Since the onset of the coronavirus disease 2019 (COVID-19) pandemic, caused by the rapid outbreak of severe acute respiratory syndrome coronavirus-2 (SARS-CoV-2), scientists have worked at an unprecedented speed to understand the different aspects of the virus. They developed several effective vaccines that have significantly reduced severe infection rates and deaths due to SARS-CoV-2 infection.
Previous studies have indicated that high levels of antibodies (IgG and IgA) are present within the nasal cavity and saliva of vaccinees. These antibodies have been detected in both humans and primates inoculated with either mRNA or protein-based vaccines. Several studies have revealed respiratory transmission of viral infection. These reports emphasized that the oral/nasal cavity constituents can be transferred through aerosols and/or respiratory droplets. Furthermore, scientists also reasoned that antibodies present within the oral/nasal environment could be aerosolized to some degree. A very limited amount of evidence shows the transfer of constituents (e.g., antibodies) present within the nasal/oral cavities, other than infectious particles, between two individuals.
A new study
A new study published on the medRxiv* preprint server has addressed the previously mentioned research gap and has investigated the possibility of transfer of aerosol containing SARS-CoV-2-specific antibodies between vaccinated and non-immune hosts.
The authors of this study indicated that certain rules were implemented to restrict the transmission of SARS-CoV-2 infection, such as making the wearing of facemasks mandatory in both social and work environments, which presented a unique opportunity to determine the possibility of aerosolized antibody expiration from vaccinated individuals.
In this study, scientists applied a previously used method linked with the isolation of antibodies from rehydrated dried blood spots (DBS). They used this method to detect anti-SARS-CoV-2 specific antibodies eluted from surgical face masks worn by vaccinated lab members, which were donated at the end of one workday.
The findings of this study are in line with previous reports that revealed the presence of both IgG and IgA in saliva from vaccinated individuals. Scientists have successfully identified IgG and IgA following the elution of antibodies from face masks. Owing to these observations, they hypothesized that droplet/aerosolized antibody transfer might occur between individuals, similar to the transfer of aerosolized virus particles from one individual to another.
To test the hypothesis, researchers performed a flow cytometry-based Multiplex Microsphere Immunoassay (MMIA) to detect SARS-CoV-2-specific antibodies in the serum samples obtained from first-responder adults in Arapahoe County, Colorado. Additionally, nasal swabs were collected from parents and their children at the Colorado Tricountry vaccine center in Aurora who were attending vaccine appointments, not limited to COVID-19 vaccination. Nasal swabs of children living in households where their family members possessed varying levels of SARS-CoV-2-specific immunity were collected.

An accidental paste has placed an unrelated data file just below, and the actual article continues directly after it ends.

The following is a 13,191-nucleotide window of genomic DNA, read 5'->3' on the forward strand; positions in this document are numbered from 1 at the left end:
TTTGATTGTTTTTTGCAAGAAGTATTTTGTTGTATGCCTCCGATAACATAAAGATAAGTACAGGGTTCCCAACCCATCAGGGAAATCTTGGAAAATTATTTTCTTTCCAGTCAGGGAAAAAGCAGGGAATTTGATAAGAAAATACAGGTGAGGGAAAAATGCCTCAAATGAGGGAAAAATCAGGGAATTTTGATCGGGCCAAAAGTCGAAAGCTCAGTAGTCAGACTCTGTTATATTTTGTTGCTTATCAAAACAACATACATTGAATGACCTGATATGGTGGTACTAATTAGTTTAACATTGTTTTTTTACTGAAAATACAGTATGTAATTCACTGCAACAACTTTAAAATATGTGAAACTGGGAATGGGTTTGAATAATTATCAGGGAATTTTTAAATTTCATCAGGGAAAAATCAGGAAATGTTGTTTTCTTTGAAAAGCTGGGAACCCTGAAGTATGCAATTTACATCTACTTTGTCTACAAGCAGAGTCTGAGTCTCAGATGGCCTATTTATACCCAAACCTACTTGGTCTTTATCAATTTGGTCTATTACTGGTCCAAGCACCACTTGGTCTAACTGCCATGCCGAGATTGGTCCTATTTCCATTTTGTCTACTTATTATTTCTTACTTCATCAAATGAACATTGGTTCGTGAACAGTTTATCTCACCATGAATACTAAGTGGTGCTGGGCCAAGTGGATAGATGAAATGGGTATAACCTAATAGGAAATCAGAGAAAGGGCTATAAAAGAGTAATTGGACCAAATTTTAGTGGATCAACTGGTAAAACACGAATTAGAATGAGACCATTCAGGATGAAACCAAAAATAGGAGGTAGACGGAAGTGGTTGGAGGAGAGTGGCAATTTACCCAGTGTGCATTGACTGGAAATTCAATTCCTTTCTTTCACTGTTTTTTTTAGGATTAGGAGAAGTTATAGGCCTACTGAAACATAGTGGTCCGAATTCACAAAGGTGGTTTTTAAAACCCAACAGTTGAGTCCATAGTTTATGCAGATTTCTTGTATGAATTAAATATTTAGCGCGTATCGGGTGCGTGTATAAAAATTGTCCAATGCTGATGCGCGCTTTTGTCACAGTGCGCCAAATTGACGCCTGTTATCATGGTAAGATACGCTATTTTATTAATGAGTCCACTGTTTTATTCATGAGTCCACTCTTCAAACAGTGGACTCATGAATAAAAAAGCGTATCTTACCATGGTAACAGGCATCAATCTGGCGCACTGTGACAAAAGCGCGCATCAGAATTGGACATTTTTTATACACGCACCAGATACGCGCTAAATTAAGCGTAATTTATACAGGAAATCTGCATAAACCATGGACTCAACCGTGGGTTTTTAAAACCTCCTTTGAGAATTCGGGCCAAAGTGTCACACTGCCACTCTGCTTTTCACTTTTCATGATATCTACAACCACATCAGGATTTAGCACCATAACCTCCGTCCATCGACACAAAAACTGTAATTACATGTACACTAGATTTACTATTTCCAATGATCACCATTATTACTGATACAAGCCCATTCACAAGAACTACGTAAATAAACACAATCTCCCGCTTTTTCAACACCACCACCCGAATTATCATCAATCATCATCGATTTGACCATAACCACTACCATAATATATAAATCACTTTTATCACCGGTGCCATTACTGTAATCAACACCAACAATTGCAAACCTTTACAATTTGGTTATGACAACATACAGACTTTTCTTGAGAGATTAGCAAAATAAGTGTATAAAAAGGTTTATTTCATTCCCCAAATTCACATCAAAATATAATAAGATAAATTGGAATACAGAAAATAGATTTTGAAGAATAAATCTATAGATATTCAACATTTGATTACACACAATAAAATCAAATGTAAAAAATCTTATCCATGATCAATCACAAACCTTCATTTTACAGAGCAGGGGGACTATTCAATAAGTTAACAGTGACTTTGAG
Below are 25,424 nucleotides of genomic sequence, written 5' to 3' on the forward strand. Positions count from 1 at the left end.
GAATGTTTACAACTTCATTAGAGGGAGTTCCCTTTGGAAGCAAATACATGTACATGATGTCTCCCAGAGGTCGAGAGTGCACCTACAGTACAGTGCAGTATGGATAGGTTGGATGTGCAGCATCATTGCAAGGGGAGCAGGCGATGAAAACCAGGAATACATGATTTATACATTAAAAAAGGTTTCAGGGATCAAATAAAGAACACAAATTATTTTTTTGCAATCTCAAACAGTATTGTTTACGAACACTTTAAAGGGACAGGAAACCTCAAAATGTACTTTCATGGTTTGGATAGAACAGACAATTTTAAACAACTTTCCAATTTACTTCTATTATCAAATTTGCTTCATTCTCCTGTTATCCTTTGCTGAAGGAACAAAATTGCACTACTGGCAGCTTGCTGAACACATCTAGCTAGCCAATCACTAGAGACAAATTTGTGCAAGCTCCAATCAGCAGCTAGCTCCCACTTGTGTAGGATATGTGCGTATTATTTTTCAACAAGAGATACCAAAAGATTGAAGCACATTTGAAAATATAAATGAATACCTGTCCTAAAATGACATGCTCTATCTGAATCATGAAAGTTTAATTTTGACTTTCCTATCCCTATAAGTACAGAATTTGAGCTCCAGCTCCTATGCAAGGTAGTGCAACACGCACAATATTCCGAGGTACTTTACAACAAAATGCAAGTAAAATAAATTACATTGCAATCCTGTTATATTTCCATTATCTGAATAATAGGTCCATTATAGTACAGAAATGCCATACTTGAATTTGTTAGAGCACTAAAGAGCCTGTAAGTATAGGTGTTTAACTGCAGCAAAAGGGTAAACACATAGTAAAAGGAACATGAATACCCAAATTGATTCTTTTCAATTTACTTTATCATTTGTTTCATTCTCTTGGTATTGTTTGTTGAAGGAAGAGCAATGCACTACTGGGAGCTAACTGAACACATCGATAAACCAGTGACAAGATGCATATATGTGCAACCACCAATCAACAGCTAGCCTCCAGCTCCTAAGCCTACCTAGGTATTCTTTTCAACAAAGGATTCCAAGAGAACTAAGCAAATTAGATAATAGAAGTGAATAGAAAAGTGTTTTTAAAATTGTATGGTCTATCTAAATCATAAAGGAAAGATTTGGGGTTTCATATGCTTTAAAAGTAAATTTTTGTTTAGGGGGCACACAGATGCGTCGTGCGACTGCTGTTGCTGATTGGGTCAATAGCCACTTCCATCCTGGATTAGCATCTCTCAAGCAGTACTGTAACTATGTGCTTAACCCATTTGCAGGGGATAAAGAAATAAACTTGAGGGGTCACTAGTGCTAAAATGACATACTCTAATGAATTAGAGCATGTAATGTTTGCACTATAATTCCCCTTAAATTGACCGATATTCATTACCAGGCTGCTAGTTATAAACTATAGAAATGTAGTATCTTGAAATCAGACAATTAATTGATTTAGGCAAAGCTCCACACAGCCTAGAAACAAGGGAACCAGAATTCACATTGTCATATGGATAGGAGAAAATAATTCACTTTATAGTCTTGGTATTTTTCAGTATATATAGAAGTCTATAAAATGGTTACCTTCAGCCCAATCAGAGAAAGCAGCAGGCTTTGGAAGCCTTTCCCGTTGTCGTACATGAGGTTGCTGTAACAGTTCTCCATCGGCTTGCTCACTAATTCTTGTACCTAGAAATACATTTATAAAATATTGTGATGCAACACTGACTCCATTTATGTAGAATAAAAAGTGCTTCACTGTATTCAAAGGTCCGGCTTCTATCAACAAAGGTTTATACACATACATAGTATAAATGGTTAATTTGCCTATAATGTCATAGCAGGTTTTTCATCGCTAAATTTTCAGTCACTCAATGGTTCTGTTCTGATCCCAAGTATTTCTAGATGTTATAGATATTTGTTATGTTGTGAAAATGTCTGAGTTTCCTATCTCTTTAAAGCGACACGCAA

Scientists readily detected the presence of SARS-CoV-2-specific IgG in the nasal swab samples acquired from children living in vaccinated households. Importantly, some of the nasal swabs obtained from children living in unvaccinated households revealed an absence of SARS-CoV-2-specific antibodies. Researchers compared the levels of SARS-CoV-2-specific IgG from the nasal swab samples obtained from both the groups of children, i.e., living in vaccinated or unvaccinated households.
In this study, the authors used the variation in parents’ levels of intranasal IgG as the basis of stratification across all children’s samples. They utilized data from thirty-four adult-child pairs and established antibody threshold values for high and low parental intranasal antibody levels. They reported high intranasal IgG levels in vaccinated parents, significantly associated with a 0.38 increase in the log-transformed intranasal IgG gMFIs, within a child from the same household.
The authors of this study suggested that aerosol transmission of antibodies could positively contribute to host protection against SARS-CoV-2 infection. The finding of the present study indicates the role of passive immune protection in protecting individuals from contracting the disease. Researchers stated that although the levels of antibody transfer required for host protection remain to be explored in the future, any amount of antibody transfer will benefit the recipient host.
According to a recent study, parental vaccination has substantially reduced the risk of COVID-19 infection in unvaccinated children present in the same household. The authors of the current study believe the above observation might be due to aerosol-mediated antibody transfer between vaccinated parents and unvaccinated children in the same household.
medRxiv publishes preliminary scientific reports that are not peer-reviewed and, therefore, should not be regarded as conclusive, guide clinical practice/health-related behavior, or treated as established information.